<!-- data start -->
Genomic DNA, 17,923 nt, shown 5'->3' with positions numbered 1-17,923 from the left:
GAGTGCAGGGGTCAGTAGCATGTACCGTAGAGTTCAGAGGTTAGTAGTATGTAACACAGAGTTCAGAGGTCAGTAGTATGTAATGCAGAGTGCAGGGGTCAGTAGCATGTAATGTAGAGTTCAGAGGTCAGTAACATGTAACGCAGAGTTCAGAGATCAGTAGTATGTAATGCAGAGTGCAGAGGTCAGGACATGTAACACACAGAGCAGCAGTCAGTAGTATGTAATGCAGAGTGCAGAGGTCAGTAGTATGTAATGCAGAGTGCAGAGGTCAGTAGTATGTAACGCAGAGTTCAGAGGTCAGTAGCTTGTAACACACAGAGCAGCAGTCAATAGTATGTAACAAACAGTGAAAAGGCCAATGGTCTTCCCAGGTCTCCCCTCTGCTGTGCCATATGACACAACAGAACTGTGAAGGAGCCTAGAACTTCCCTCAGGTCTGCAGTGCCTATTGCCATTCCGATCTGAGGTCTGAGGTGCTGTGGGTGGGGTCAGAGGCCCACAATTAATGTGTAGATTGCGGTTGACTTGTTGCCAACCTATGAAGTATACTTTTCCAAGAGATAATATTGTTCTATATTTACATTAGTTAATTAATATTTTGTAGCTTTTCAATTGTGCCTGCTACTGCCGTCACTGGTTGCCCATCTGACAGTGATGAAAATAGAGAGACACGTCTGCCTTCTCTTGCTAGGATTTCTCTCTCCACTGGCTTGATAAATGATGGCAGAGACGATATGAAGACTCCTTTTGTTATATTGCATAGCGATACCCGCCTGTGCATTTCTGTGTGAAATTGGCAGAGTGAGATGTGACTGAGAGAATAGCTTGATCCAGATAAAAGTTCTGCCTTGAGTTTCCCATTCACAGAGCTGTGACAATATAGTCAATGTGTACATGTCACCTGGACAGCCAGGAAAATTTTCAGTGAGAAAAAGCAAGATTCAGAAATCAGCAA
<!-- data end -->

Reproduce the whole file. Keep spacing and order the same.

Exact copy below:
Genomic DNA, 17,923 nt, shown 5'->3' with positions numbered 1-17,923 from the left:
GAGTGCAGGGGTCAGTAGCATGTACCGTAGAGTTCAGAGGTTAGTAGTATGTAACACAGAGTTCAGAGGTCAGTAGTATGTAATGCAGAGTGCAGGGGTCAGTAGCATGTAATGTAGAGTTCAGAGGTCAGTAACATGTAACGCAGAGTTCAGAGATCAGTAGTATGTAATGCAGAGTGCAGAGGTCAGGACATGTAACACACAGAGCAGCAGTCAGTAGTATGTAATGCAGAGTGCAGAGGTCAGTAGTATGTAATGCAGAGTGCAGAGGTCAGTAGTATGTAACGCAGAGTTCAGAGGTCAGTAGCTTGTAACACACAGAGCAGCAGTCAATAGTATGTAACAAACAGTGAAAAGGCCAATGGTCTTCCCAGGTCTCCCCTCTGCTGTGCCATATGACACAACAGAACTGTGAAGGAGCCTAGAACTTCCCTCAGGTCTGCAGTGCCTATTGCCATTCCGATCTGAGGTCTGAGGTGCTGTGGGTGGGGTCAGAGGCCCACAATTAATGTGTAGATTGCGGTTGACTTGTTGCCAACCTATGAAGTATACTTTTCCAAGAGATAATATTGTTCTATATTTACATTAGTTAATTAATATTTTGTAGCTTTTCAATTGTGCCTGCTACTGCCGTCACTGGTTGCCCATCTGACAGTGATGAAAATAGAGAGACACGTCTGCCTTCTCTTGCTAGGATTTCTCTCTCCACTGGCTTGATAAATGATGGCAGAGACGATATGAAGACTCCTTTTGTTATATTGCATAGCGATACCCGCCTGTGCATTTCTGTGTGAAATTGGCAGAGTGAGATGTGACTGAGAGAATAGCTTGATCCAGATAAAAGTTCTGCCTTGAGTTTCCCATTCACAGAGCTGTGACAATATAGTCAATGTGTACATGTCACCTGGACAGCCAGGAAAATTTTCAGTGAGAAAAAGCAAGATTCAGAAATCAGCAA